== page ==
Family Life / On Reading / The Social Network

Forgotten Pleasure: The Public Library

Thanks to and Barnes and Noble, books in some abundance occupy this house. Only the more recent acquisitions are due to those mega-volume retailers, of course. Beloved university bookstores, rummage sales along the way, ‘book-of-the-month’ clubs, borrowed-and-never-returned favorites, a good many gifts and inherited collections (The Hardy Boys Mysteries among them) line the shelves and fill the varied nooks around here. Right now, laptop open and snuggled pup on my feet, two of the many lay, dog-eared (ha!) beside me. A mini-stack (some read, some still to be discovered) fills the upturned, antique wooden crate that serves as an end table (and holds my coffee!) to my left. Three assorted small piles adorn the ‘coffee’ table proper, and some particular favorites (chosen partly for their appearance, obviously) take center stage on the mantel. Not a room in this house is void of books. Not a room. I think that explains why such a ‘surprised joy’ and life-long love for CS Lewis seeped into my bones when I read this in his autobiography:

“The New House is almost a major character in my story. I am a product of long corridors, empty sunlit rooms, upstairs indoor silences, attics explored in solitude, distant noises of gurgling cisterns and pipes, and the noise of wind under the tiles. Also, of endless books. My father bought all the books he read and never got rid of any of them. There were books in the study, books in the drawing room, books in the cloakroom, books (two deep) in the great bookcase on the landing, books in a bedroom, books piled as high as my shoulder in the cistern attic, books of all kinds reflecting every transient stage of my parents’ interest, books readable and unreadable, books suitable for a child and books most emphatically not. Nothing was forbidden me. In the seemingly endless rainy afternoons I took volume after volume from the shelves. I had always the same certainty of finding a book that was new to me as a man who walks into a field has of finding a new blade of grass. Where all these books had been before we came to the New House is a problem that never occurred to me until I began writing this paragraph. I have no idea of the answer” (“The First Years” — Surprised by Joy: The Shape of My Early Life) (emphases mine). BOOKS. So, so good.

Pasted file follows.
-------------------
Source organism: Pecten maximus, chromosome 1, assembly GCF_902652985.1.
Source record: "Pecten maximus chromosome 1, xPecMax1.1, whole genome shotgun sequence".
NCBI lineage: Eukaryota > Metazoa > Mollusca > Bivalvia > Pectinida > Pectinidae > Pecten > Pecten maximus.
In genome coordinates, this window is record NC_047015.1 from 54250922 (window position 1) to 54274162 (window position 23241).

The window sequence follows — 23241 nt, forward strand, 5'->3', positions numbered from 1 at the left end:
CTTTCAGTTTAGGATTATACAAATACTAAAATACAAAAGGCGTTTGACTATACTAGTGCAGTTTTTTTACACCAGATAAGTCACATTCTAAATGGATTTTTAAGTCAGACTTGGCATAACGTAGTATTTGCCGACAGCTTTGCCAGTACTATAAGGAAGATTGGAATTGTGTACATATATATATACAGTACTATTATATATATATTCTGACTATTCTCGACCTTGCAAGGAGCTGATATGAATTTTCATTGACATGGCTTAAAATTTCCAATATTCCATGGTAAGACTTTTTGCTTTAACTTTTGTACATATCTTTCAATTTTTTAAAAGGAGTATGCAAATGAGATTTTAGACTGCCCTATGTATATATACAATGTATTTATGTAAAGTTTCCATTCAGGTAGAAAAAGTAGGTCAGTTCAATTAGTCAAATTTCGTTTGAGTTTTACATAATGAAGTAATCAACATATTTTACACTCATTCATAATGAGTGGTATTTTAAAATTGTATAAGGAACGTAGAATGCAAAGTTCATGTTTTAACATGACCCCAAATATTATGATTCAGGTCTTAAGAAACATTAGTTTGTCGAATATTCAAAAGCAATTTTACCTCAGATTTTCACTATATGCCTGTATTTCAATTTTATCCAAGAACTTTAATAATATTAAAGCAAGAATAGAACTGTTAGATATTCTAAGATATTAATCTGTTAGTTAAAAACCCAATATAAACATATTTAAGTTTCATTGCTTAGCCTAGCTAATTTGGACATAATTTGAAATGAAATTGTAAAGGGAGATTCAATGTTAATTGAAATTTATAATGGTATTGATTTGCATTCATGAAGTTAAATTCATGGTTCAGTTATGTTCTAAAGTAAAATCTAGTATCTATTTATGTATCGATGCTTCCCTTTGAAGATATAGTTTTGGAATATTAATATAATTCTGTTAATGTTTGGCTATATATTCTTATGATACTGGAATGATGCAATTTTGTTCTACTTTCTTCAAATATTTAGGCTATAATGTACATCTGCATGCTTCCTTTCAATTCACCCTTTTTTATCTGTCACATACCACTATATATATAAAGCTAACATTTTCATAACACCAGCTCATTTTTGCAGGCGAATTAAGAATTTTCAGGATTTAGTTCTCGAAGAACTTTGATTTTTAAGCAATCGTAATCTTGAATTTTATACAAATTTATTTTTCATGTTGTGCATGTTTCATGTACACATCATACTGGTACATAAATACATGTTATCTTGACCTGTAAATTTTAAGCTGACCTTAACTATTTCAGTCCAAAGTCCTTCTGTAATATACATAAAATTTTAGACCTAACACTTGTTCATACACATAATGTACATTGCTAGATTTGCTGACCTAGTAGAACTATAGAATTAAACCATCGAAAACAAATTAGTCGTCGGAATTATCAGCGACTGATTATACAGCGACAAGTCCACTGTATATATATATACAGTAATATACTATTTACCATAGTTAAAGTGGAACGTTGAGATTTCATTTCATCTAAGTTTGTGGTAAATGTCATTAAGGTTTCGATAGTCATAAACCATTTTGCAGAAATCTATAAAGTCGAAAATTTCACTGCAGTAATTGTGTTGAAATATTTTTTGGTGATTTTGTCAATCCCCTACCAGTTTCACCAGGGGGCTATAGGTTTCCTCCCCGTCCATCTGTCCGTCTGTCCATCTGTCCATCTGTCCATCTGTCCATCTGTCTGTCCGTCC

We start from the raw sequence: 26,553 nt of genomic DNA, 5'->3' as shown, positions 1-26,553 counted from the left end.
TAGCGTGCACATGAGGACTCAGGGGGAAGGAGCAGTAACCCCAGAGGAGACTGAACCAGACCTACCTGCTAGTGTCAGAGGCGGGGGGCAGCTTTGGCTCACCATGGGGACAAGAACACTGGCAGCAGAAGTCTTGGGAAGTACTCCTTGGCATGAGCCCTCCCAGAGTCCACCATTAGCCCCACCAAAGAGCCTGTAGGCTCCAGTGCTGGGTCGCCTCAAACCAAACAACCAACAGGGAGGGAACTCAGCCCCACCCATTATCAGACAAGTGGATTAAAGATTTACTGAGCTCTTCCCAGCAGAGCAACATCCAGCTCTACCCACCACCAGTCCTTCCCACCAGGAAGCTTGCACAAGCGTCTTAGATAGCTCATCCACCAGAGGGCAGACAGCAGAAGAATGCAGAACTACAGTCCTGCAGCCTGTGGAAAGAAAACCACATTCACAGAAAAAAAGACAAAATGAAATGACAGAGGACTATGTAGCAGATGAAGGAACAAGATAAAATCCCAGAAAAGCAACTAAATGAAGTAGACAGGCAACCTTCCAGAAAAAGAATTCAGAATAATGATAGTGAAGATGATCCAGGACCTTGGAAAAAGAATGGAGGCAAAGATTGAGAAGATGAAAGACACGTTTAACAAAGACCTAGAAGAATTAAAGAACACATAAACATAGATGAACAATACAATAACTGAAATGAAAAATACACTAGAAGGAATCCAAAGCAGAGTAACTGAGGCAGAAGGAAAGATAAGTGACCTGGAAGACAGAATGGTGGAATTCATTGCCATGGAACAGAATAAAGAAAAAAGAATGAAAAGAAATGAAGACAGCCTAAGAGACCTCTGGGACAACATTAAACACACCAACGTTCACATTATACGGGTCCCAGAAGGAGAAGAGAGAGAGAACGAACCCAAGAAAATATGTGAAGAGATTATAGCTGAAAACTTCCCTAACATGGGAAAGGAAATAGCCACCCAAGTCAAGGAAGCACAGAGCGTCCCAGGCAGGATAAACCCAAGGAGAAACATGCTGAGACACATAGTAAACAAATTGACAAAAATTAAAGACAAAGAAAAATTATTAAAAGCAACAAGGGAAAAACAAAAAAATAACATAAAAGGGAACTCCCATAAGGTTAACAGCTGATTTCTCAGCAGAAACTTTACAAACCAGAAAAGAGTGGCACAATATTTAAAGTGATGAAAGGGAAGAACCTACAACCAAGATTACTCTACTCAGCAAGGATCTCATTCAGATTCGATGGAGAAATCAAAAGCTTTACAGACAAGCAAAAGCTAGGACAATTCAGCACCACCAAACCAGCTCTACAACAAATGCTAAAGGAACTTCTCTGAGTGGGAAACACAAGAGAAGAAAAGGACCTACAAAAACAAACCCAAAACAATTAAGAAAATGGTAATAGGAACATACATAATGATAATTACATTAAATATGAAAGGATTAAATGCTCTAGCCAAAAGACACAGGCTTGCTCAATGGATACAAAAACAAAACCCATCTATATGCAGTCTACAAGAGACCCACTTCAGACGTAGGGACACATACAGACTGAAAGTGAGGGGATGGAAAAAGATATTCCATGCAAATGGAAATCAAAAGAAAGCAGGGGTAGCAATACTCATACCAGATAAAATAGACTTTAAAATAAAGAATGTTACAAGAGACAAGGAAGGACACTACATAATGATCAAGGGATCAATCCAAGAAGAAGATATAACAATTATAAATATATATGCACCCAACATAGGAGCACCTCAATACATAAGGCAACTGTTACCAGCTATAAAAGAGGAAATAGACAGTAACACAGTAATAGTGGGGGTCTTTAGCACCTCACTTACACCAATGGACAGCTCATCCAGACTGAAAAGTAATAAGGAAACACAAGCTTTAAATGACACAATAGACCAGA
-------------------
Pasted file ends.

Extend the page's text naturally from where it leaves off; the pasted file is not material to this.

Growing up a farm girl with a 7+years older sister who mostly found me a nuisance, mostly cats and sometimes a dog were my primary playmates. I found companionship aplenty, though, in Trixie Belden, Cherry Ames (student nurse) and the ‘eight cousins’ and ‘little women’ of Louisa May Alcott. Flicka and Black Beauty too. Bambi. Old Dan and Little Ann. Rascal. Mystery solving, animal loving, girls-after-my-own-heart kinds of stories filled my reading days. I ‘borrowed’ some from my sister’s shelves, and, like Lewis, I found a couple that were ’emphatically not’ written with me in mind, and read them anyway, or tossed them aside because I just didn’t ‘get it.’ Mostly, my books came from one of two places: the shelves of my elementary classroom’s ‘libraries’ (fine during the school year), or the public version, which my mom faithfully took me to visit every week of the summer time.

While I confess I do prefer owning books (hence the accounts with amazon and B&N), I still love a library. Just walking into the muffled silence of all those shelves housing all those pages and pages of infinite possibility tickles my learning fancy. The musty, crumbly, inky smell of books promises adventure, heart-break, laughter, love, rebellion and restoration — “words, words, words.” Who can resist? Well, I confess I have been resisting for quite some time, opting for the click, click, click of online ordering, or the occasional waltz down an actual aisle full of ‘fiction and literature.’ Until yesterday…